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NBA Daily: A Re-Tool, Not A Rebuild In Cleveland

The Cleveland Cavaliers seemed like a team headed towards a protracted rebuild, however, with today’s announcement of a Kevin Love extension, that may not be the case.

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A Re-Tool, Not A Rebuild

The Cleveland Cavaliers announced today they have reached a four-year, $120 million contract extension with five-time NBA All-Star Kevin Love, which locks him into Cleveland for the next five seasons at roughly $145 million in that span.

On the surface, this seemed a little surprising considering most pundits and insiders felt the Cavaliers would aim toward a total rebuild in the wake of LeBron James leaving for the Lakers. However, with Love now locked up for the long-term, the notion that the Cavs were going to fire sale of the veterans seems a little less likely, at least in the short-term.

League sources pegged the Cavaliers as open to moving their higher prices veterans for most of the off-season. However, it became clear pretty quickly that Cleveland wasn’t going to find a taker for the big contract dollars they sunk into James’ supporting cast, which makes locking in Love a little more reasonable, especially if he is going to be paired with vets he knows and understands. That’s not to say the Cavaliers won’t look at trades; it simply means it’s not as likely today as it was when the off-season opened.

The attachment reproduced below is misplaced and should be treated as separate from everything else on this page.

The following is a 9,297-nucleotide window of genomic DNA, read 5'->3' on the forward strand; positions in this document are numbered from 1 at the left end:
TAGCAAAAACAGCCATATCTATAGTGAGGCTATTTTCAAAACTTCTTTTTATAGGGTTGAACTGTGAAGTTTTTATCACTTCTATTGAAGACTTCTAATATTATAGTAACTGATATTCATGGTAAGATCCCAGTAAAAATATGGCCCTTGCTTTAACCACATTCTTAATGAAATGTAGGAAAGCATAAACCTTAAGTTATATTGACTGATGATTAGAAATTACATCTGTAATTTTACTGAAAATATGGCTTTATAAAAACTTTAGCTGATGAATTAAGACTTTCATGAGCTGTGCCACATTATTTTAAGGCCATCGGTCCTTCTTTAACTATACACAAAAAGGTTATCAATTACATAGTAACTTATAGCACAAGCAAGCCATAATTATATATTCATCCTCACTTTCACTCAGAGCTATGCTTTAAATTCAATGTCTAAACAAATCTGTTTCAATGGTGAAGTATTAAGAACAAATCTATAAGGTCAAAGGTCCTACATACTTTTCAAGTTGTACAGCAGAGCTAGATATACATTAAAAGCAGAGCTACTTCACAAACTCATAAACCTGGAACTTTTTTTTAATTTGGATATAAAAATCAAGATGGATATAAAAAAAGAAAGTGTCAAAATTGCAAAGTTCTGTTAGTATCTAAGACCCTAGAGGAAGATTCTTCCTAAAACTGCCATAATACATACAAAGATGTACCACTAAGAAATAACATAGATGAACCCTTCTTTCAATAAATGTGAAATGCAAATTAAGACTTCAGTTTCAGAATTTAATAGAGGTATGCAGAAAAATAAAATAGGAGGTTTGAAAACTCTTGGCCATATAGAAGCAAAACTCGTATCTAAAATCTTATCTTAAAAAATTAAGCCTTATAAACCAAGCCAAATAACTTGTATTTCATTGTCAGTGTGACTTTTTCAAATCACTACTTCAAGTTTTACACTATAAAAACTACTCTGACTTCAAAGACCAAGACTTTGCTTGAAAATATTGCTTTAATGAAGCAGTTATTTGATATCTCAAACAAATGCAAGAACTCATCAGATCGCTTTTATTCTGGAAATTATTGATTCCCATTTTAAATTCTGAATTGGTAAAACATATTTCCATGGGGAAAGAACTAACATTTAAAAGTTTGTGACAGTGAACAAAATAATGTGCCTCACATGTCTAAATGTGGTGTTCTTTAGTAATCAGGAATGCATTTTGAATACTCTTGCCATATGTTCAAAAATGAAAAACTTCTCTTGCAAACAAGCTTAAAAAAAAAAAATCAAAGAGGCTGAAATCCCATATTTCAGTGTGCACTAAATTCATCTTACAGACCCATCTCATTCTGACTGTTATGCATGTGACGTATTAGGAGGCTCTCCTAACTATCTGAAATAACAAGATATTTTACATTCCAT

According to sources close to the Cavs’ thinking, they are thrilled with what they saw from rookie point guard Collin Sexton in Summer League and see him as a potential future star to pair with a quality double-double guy in Love.

As for the Cavaliers’ cap situation, they have a hefty amount tied up in George Hill, Tristan Thompson, J.R. Smith and Kyle Korver. However, most of those guys only have partial guarantees for the 2019-2020 season.

Hill who is owed $19 million this season is only guaranteed $1 million if he is released prior to July 1 of 2019. Smith’s $17.7 million salary this season is guaranteed, but he too is only owed $3.87 million in 2019 if he is waived before June 30 of 2019. Korver follows a similar path with $7.56 million owed for the upcoming season, but only $3.44 million is fully guaranteed assuming he is waived before July 7 of 2019.

All in the Cavaliers are looking at about $70.5 million in committed salaries for the 2019-20 season, which could give them as much as $30-$34 million in usable cap space if they let everything expire.

Given the guaranteed portions of some of the deals they have, the Cavs could also be serious players around the February NBA trade deadline.

Its clear with the move to extend Love that the Cavaliers aren’t looking at a complete tear down, mainly because the money owed right now isn’t overly attractive. But given what could be possible in February or more importantly in June around the draft, the Cavs could be serious trade partners for veterans already under contract.

It is hard to envision a post-LeBron Cleveland being a free agent hot-bed destination in 2019-20, but they could be the spot unhappy veterans get moved to, especially to complement Love and Sexton, even more so if the pairing the Cavs envision starts to bear fruit.

Keep in mind, with so much uncertainty surrounding the power structure of the East, ownership and management see being playoff competitive as far more advantageous in the short-term than hitting bottom for a draft pick.

As much as some fans may have wanted to see an all out rebuild after LeBron, its seems the Cavs are going in a different direction and doubling down on the roster they have. So as much as some may have wanted a rebuild, it turns out they may simply be getting a re-tool.

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Steve Kyler is the Editor and Publisher of Basketball Insiders and has covered the NBA and basketball for the last 17 seasons.

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